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    Re: Vernier sextant
    From: Alexandre Eremenko
    Date: 2007 Mar 10, 21:16 -0800

    > I like seeing the raw numbers!
    > Fred
    Here are some preliminary tests of the old vernier
    C. Plath. After collimation adjustment.
    March 10. IC from Sun, average of 3:
    IC=-50", 4SD=64'42" True value 64'.4=64'24"
    March 11, IC from star (Rigel) -1'10".
    GMT 2 a.m. Star distances (corrected for IC=-1'10")
    Betelgeuse-Rigel: 18d35'50", error 14"
    Betelgeuse-Sirius:27d05'30", error -6"
    Betelgeuse-Sirius:27d05'30", error -6"
    Betelgeuse-Sirius:27d05'40", error +4"
    Aldebaran-Sirius: 46d01'50", error -2"
    Aldebaran-Sirius: 46d01'55", error +3"
    Aldebaran-Sirius: 46d01'50", error -2"
    The scope used was 12x, inverting.
    Here are the results with SNO-T, 6x inverting scope:
    March 11, IC from star (Rigel) -0.5
    GMT 3 a.m. Star distances corrected for IC=-0.5'
    Betelgeuse-Rigel: 18d35'.5, error +0.2=12"
    Betelgeuse-Rigel: 18d34'.8, error -0.5=-30"
    Betelgeuse-Rigel: 18d35'.4, error +0.1=06"
    Betelgeuse-Sirius:27d05'.6, error -0.1=-6"
    Betelgeuse-Sirius:27d05'.8, error  0.2=6"
    Betelgeuse-Sirius:27d05'.6, error -0.2=-6"
    Aldebaran-Sirius: 46d01'.2, error +0.5=30"
    Aldebaran-Sirius: 46d01'.6, error +0.4=24"
    Aldebaran-Sirius: 46d01'.6, error +0.4=24"
    So, as I expected, a vernier sextant seems more
    accurate, but of course it is MUCH harder to use.
    The mirrors (and filters!) are very small. It is hard to catch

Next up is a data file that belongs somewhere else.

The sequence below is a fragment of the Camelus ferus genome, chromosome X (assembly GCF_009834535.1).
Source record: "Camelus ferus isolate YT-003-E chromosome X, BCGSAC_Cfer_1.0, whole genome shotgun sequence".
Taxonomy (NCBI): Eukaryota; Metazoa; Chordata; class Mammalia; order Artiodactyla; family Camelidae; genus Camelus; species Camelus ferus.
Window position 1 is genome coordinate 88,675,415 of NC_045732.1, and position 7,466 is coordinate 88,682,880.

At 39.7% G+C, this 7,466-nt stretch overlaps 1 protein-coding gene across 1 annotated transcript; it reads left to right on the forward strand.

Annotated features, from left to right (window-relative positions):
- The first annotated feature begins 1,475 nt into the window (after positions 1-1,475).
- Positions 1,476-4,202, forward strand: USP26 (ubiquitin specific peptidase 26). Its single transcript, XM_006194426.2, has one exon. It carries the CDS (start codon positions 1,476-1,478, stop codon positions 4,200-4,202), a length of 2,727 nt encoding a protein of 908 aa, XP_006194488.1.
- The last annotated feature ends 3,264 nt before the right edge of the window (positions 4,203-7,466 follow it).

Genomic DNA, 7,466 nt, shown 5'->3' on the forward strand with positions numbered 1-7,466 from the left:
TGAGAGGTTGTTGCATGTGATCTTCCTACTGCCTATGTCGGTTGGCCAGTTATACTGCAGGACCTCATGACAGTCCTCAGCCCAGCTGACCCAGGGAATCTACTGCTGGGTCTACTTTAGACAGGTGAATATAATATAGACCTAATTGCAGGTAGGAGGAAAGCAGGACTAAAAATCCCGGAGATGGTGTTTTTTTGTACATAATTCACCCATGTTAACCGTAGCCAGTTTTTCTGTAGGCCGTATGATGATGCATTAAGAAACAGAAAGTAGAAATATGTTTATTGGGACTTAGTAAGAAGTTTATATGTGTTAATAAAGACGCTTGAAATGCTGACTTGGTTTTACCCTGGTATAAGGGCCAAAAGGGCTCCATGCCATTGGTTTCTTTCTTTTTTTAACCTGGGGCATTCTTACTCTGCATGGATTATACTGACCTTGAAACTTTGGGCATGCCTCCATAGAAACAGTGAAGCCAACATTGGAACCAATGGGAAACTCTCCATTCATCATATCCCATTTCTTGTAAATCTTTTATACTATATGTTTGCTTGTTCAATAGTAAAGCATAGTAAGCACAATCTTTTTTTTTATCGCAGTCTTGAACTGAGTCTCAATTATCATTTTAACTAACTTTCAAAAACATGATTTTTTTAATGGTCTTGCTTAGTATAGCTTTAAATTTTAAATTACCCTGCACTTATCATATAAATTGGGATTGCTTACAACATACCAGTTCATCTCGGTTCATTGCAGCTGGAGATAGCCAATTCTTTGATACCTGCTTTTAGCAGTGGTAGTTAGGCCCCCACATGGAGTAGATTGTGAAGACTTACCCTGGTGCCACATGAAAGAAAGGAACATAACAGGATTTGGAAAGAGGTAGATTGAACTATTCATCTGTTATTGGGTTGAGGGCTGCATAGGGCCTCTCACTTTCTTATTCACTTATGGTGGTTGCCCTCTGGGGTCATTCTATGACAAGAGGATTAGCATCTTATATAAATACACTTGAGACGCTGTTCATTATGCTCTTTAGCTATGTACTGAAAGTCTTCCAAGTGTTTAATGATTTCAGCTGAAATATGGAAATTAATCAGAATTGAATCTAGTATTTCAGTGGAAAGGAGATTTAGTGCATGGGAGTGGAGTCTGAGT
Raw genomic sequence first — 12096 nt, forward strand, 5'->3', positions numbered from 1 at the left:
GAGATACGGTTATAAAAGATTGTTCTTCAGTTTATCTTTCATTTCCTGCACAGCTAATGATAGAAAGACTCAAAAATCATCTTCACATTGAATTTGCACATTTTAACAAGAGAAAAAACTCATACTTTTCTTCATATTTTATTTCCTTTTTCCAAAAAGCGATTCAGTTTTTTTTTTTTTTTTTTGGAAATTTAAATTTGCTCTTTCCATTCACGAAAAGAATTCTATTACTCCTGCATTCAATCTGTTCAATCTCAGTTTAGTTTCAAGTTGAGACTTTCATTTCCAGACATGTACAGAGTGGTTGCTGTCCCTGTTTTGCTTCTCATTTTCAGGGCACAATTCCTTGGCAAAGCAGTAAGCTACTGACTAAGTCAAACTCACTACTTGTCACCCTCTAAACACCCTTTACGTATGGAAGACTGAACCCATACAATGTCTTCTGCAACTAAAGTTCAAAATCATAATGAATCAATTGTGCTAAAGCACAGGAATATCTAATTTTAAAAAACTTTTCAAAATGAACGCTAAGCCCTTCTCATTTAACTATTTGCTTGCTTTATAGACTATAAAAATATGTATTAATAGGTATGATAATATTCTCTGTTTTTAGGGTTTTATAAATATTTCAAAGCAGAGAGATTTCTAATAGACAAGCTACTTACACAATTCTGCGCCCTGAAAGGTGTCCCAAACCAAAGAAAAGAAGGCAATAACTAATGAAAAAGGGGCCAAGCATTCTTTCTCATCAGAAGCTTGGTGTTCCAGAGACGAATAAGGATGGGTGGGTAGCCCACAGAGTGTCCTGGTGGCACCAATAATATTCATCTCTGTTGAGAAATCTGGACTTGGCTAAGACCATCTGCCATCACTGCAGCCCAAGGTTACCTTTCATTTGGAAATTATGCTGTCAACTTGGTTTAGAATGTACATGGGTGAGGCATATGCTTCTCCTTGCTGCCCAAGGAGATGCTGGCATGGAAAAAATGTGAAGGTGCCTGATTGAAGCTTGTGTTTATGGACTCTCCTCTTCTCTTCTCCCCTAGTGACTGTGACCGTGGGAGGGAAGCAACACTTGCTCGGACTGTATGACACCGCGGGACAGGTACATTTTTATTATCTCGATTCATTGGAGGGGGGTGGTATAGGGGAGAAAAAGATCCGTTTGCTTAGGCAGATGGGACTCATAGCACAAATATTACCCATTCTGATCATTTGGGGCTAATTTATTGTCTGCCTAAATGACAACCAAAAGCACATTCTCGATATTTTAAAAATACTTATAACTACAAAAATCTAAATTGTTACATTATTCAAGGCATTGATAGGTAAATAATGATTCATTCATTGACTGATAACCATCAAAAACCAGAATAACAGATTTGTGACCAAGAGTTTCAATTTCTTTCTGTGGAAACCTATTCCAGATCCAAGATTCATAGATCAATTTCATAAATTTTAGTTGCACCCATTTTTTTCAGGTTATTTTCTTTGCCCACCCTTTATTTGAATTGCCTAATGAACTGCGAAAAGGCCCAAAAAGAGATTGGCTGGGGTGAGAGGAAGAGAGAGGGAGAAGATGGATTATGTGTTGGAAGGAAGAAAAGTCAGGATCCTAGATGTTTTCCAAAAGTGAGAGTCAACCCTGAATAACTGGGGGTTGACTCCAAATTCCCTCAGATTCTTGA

the star, unless you preset the distance. The telescopes
    have very tiny field of view, it is hard to keep the two
    stars in the field. The picture is good only at the center
    of the field, and only if your eye is at the center of the eyepiece.
    I suppose that on a small boat I could use no telescopes, only the
    zero-tube. Only the 12x inverting scope can be used for IC with
    Sun. For all other scopes the shades are too small and let the
    Sun shine straight to your eye.
    In SNO inverting scope you see the sky like in a wide screen cinema:-)
    No need to preset the distance, you can just scan the sky.
    The scale of the C. Plath is very hard to read, especially at night.
    With SNO, reading a scale to 0.1' takes few seconds,
    even without light, while on the
    vernier sextant, more than a minute. You have to look VERY carefully
    to read the scale to 10" (approx 0.2'). And it takes time.
    Roughly speaking, a series of 5 observations of the same distance
    takes 3 minutes with SNO and 10-15 minutes with the vernier C. Plath,
    mainly because of the slow reading of the vernier scale.
    Finally SNO is light, while the old sextant is heavy, and my hand
    especially with a 12 x scope.
    Shortly speaking, it is a very different experience with these two
    different types of sextant.
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